• Withholding Tax on Payment to a Non-resident: The withholding tax provisions will be amended, and the higher rate of withholding tax in case of a payment to a non-resident not having a permanent account number will not apply, subject to prescribed conditions.
  • Securitization Trusts: A complete tax pass through status will be given to securitization trusts.
  • Certain Activities of a Non-resident not to be Construed as a Taxable Business in India: (a) In the case of a foreign company, mere storage of crude oil in India will not constitute a business connection, and the income arising or accruing on storage and sale of the crude oil, subject to fulfillment of certain conditions, will not be liable to tax in India. (b) In the case of a foreign company engaged in the business of mining diamonds, no income shall be deemed to accrue or arise in India to it through or from the activities which are confined to display of uncut and unassorted diamonds in a notified special zone.
  • Transfer Pricing: The country by country reporting and master file submission requirements will have to be followed by every member or partner country. Otherwise, there will be penal consequences.
  • Digital Economy: With the expansion of information and communication technology, the supply and procurement of goods and services digitally has undergone an exponential expansion in India. These new business models have created new tax challenges, namely, the difficulty in characterizing the nature of payment and establishing a nexus or link between a taxable transaction, activity and a taxing jurisdiction; and the difficulty of locating the transaction, activity and identifying the taxpayer for income tax purposes. Thus, a new Chapter titled “Equalization Levy” will be introduced in the tax statute to provide for an equalization levy of 6% on the total consideration received or receivable by a non-resident not having a PE in India for providing online advertising, digital advertising or any other facility or service for online advertisements as may be specified by the Central Government.  This provisions appears to emanate from the BEPS recommendations on the subject and may impact global majors like Google, Yahoo and the like who derive substantial online advertisement revenue from Indian customers or otherwise through their Indian subsidiaries.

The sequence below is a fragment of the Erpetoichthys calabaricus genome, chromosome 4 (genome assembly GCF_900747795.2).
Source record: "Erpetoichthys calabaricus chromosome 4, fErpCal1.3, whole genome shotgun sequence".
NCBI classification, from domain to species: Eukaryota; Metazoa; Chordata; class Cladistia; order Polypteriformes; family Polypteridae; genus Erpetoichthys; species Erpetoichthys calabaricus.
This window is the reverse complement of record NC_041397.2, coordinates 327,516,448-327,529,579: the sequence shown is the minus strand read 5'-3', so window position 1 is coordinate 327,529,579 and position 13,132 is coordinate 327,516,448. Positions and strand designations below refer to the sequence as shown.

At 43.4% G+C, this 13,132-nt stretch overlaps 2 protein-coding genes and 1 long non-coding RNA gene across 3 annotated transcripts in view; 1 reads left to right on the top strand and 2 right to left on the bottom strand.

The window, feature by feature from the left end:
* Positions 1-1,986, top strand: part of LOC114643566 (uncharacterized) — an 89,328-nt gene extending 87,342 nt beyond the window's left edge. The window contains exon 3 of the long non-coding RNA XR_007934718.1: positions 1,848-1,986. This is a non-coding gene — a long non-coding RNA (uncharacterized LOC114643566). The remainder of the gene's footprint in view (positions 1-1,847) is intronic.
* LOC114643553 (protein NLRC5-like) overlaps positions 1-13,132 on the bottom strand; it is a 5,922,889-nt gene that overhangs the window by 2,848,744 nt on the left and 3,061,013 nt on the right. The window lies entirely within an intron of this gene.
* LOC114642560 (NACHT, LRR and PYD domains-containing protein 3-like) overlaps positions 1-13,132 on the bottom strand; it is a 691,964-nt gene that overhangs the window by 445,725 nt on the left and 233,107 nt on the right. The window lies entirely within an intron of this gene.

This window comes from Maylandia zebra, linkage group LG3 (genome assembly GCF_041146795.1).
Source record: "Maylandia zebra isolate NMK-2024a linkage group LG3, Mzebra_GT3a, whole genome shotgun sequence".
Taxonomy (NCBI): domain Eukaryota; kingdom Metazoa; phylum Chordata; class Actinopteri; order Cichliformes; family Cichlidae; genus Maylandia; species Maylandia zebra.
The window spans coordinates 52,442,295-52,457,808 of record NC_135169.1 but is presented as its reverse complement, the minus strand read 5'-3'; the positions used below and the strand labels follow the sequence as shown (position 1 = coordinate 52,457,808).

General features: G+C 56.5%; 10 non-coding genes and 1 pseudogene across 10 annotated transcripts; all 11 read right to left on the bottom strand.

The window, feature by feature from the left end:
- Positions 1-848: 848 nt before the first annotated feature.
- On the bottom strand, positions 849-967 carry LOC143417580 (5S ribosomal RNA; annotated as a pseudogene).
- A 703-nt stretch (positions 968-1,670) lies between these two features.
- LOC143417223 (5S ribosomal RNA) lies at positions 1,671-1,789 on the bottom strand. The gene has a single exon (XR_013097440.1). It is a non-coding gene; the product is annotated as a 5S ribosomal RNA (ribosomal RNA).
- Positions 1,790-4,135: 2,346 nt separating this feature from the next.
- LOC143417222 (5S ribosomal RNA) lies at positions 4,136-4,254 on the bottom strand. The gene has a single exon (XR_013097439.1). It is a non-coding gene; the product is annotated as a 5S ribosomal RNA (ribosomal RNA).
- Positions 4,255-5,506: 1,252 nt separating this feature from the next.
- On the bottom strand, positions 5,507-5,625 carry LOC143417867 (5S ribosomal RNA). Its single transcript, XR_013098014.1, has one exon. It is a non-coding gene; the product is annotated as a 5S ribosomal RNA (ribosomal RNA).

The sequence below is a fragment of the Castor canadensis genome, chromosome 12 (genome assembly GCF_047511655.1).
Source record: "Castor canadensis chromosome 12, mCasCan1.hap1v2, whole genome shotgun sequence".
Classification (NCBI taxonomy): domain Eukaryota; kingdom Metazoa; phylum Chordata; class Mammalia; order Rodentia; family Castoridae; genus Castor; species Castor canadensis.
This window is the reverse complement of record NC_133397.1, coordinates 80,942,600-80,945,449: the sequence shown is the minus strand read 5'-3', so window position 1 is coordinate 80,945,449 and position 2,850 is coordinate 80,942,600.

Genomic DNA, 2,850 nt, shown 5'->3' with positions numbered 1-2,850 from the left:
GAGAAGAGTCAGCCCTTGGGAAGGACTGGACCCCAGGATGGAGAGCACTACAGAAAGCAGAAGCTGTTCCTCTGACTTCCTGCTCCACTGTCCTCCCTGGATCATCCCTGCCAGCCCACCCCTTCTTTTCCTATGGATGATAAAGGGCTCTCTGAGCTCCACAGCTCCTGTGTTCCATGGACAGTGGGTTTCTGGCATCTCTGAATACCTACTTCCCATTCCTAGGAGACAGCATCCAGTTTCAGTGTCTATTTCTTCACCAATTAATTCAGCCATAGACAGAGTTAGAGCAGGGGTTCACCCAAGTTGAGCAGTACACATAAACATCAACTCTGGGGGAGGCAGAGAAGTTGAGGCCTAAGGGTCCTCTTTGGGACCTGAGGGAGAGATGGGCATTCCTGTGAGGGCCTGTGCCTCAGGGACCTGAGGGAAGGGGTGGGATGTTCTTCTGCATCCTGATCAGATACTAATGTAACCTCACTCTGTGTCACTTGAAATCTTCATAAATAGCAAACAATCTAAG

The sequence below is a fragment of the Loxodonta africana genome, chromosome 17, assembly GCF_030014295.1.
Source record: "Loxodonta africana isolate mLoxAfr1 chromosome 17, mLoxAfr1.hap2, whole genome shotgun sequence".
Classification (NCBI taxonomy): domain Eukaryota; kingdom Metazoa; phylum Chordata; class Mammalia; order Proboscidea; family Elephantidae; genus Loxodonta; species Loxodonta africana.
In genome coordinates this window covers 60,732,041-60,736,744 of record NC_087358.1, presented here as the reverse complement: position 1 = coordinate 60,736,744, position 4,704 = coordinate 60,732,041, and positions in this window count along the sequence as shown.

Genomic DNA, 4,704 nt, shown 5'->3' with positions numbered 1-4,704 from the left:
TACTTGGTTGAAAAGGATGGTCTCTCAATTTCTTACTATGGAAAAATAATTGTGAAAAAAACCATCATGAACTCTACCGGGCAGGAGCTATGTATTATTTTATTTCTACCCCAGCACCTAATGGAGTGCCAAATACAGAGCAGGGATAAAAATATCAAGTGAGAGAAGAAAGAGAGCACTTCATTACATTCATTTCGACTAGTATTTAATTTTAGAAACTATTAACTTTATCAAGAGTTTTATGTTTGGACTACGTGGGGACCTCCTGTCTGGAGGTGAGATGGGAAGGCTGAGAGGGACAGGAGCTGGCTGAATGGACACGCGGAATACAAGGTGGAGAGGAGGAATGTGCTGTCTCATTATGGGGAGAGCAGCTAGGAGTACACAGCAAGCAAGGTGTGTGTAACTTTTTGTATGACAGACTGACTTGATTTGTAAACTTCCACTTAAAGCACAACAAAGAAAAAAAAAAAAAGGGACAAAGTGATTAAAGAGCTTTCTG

• Start-ups: With a view to providing an impetus to start-ups and to facilitate their growth in the initial phase of their business, it has been proposed to provide a deduction of 100% of the profits and gains derived by an eligible start-up from a business involving innovation development, or deployment or commercialization of new products, processes or services driven by technology or intellectual property. The benefit will be available to an eligible start-up which is established before April 1, 2019.
  • Dividend Taxation for Residents: Under the existing provisions of the tax statute, dividends which suffer DDT are exempt in the hands of the shareholder. It has now been proposed that any income by way of dividend in excess of Rs.1,000,000 (approx. US$14,705) will be chargeable to tax in the case of an individual, Hindu Undivided Family (HUF) or a firm who is a resident of India, at the rate of 10% of the gross payment.
  • Krishi Kalyan Cess: An additional tax at the rate of 0.5% will apply on all taxable services with effect from June 1, 2016. The proceeds will exclusively be used for financing initiatives for improvement of agriculture and the welfare of farmers.

Overall, the Budget seems to be positive.  It gives an impetus to rural growth while trying to keep the fiscal deficit at reasonable levels.  Additional tax burdens have been imposed on rich Indian residents through the dividend tax and increased excise duties on manufactured goods like automobiles, tobacco, etc.  We are going through the fine print of the Finance Bill and will be circulating a more detailed update in the next few days.